“Why, Richard,” Sir Thomas More says to Richard Rich, who has just perjured himself in exchange for a high government post in Wales, “it profits a man nothing to give his soul for the whole world. But for Wales?”
So goes an unforgettable line that many fans of the 1966 movie “A Man for All Seasons” can recite by heart. It’s one among many in a film packed with brilliant dialogue, profound moral insight and high drama. The 50th anniversary of the movie’s release offers an opportunity for another look at this surprising combination of characteristics: a Hollywood film about a Catholic saint and martyr that insightfully explores the nature of conscience, law and magisterium, and which received the industry’s highest honors and attained near-blockbuster status.
Directed by Fred Zinnemann and written by Robert Bolt, “A Man for All Seasons” premiered in New York City on Dec. 12, 1966. It was the screen adaption of the hit 1960 play, also written by Bolt.
Both play and movie tell the story of St. Thomas More, the 16th-century English layman, scholar and lawyer who rose to the position of chancellor of England under King Henry VIII. When Henry demanded an oath of all the nation’s political and religious leaders, acknowledging him as supreme head of the Church in England, More chose instead to die. But he did so despite the pleas of his family and only after exhausting every possible avenue to avoiding such a fate.
An instant hit, the movie became the fifth highest grossing film of the year. It won six Oscar awards, including Best Picture, Best Director and Best Actor. Today, few would deny its status as a classic. Indeed, just a few years ago, one Vatican office included it on a list of the greatest movies of all time.
“‘A Man for All Seasons’ is almost everyone’s introduction to Thomas More. It brought More to wide public attention in a really astounding way,” Louis Karlin, a research fellow with the Center for Thomas More Studies at the University of Dallas, told Our Sunday Visitor.
The Thomas More viewers meet is a man who insists on remaining faithful to his conscience despite the most terrible consequences. His character serves as an illustration of the primacy of one’s conscience before God.
In one famous scene, one of More’s colleagues begs him to sign the oath as the rest of his associates had done. “Why can’t you do as I did and come with us, for fellowship?” he asks. More replies: “And when we die, and you are sent to heaven for doing your conscience, and I am sent to hell for not doing mine, will you come with me, for fellowship?”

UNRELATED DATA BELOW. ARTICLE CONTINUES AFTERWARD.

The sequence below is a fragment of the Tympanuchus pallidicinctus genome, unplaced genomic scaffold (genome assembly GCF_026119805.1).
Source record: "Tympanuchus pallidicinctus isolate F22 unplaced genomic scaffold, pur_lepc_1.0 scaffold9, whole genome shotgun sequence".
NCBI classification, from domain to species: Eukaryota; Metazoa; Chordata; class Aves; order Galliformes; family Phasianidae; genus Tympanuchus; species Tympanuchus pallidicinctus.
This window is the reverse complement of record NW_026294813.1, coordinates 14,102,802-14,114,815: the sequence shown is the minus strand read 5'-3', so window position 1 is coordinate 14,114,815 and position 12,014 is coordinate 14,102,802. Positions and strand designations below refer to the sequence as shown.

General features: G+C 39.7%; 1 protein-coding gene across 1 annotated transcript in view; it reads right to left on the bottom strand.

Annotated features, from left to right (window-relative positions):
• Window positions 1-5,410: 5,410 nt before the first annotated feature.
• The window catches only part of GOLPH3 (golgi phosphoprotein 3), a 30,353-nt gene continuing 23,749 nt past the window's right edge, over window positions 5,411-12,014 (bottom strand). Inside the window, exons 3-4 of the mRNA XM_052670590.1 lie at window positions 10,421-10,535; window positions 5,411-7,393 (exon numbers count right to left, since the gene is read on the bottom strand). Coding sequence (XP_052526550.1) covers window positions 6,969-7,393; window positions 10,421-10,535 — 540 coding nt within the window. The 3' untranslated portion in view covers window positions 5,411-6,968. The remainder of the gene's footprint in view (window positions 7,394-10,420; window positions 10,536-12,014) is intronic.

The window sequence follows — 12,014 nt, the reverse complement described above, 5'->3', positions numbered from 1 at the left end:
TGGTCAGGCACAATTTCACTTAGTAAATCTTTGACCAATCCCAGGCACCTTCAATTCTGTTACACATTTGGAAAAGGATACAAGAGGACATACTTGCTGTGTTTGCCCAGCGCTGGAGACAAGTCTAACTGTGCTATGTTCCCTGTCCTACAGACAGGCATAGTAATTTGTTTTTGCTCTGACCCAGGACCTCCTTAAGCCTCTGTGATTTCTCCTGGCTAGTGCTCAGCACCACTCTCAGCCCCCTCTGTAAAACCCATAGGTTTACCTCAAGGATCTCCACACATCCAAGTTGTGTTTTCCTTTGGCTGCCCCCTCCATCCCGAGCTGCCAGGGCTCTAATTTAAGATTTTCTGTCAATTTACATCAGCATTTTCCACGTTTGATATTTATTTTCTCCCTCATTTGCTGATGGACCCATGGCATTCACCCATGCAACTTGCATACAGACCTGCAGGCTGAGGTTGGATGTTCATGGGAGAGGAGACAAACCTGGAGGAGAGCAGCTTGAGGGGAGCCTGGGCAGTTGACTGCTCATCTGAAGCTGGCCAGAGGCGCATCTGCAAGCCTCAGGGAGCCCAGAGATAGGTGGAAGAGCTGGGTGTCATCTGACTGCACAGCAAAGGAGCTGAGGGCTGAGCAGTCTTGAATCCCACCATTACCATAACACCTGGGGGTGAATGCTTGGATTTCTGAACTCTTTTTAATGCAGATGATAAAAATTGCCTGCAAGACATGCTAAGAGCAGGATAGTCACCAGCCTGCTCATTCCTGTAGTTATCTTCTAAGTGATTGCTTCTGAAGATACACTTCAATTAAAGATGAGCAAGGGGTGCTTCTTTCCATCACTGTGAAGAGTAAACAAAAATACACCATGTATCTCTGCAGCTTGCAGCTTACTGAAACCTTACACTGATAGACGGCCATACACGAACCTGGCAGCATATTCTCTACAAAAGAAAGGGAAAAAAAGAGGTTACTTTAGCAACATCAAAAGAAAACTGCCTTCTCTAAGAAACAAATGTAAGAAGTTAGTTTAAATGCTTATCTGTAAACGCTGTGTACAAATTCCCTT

Sister Rose Pacatte, a Daughter of St. Paul and director of the Pauline Center for Media Studies in Los Angeles, calls that fellowship scene “absolutely brilliant.”
“Paul Scofield perfectly embodies the internal torture that Thomas More must have experienced in choosing God over his family, his king and everything else,” Sister Pacatte told OSV.
Though widely admired by Catholic viewers for a half-century now, the movie has not been without some criticism. Perhaps the most common complaint is that More is portrayed more as an individualist relying solely on his own conscience, rather than as a man of faith who died rather than deny Catholic doctrines.
Karlin acknowledges validity to that point but notes that such a depiction was a deliberate choice by the screenwriter Bolt, and with good reason.
“Bolt, writing in the 1960s, wanted to confront what he thought was a really crucial problem for his time — the loss of an understanding that politics should be grounded in morality, that true statesmanship is grounded in personal virtue. He intentionally did not emphasize More’s Catholicism or religion at all, because he wanted to speak across sectarian lines in what was already beginning to be a post-Christian era,” Karlin told OSV.
Sister Pacatte agrees that Zinnemann and Bolt created a movie that appeals far beyond Catholic audiences and remains as relevant today as it was 50 years ago.
“This movie transcends history. It reminds us that we’re all called, in little ways every day, to follow our consciences. They’re constantly pulled into play in the decisions that face us. The question is, do we listen?” she said.
Watching the film provides tremendous insight into the virtue that lies at the heart of all sanctity.
In one scene, More’s daughter, Meg, suggests he needn’t give his life for a point of principle.
“Haven’t you done as much as God can reasonably want?” she implores.
More responds: “Well, finally, it isn’t a matter of reason. Finally, it’s a matter of love.”
Barry Hudock writes from Minnesota.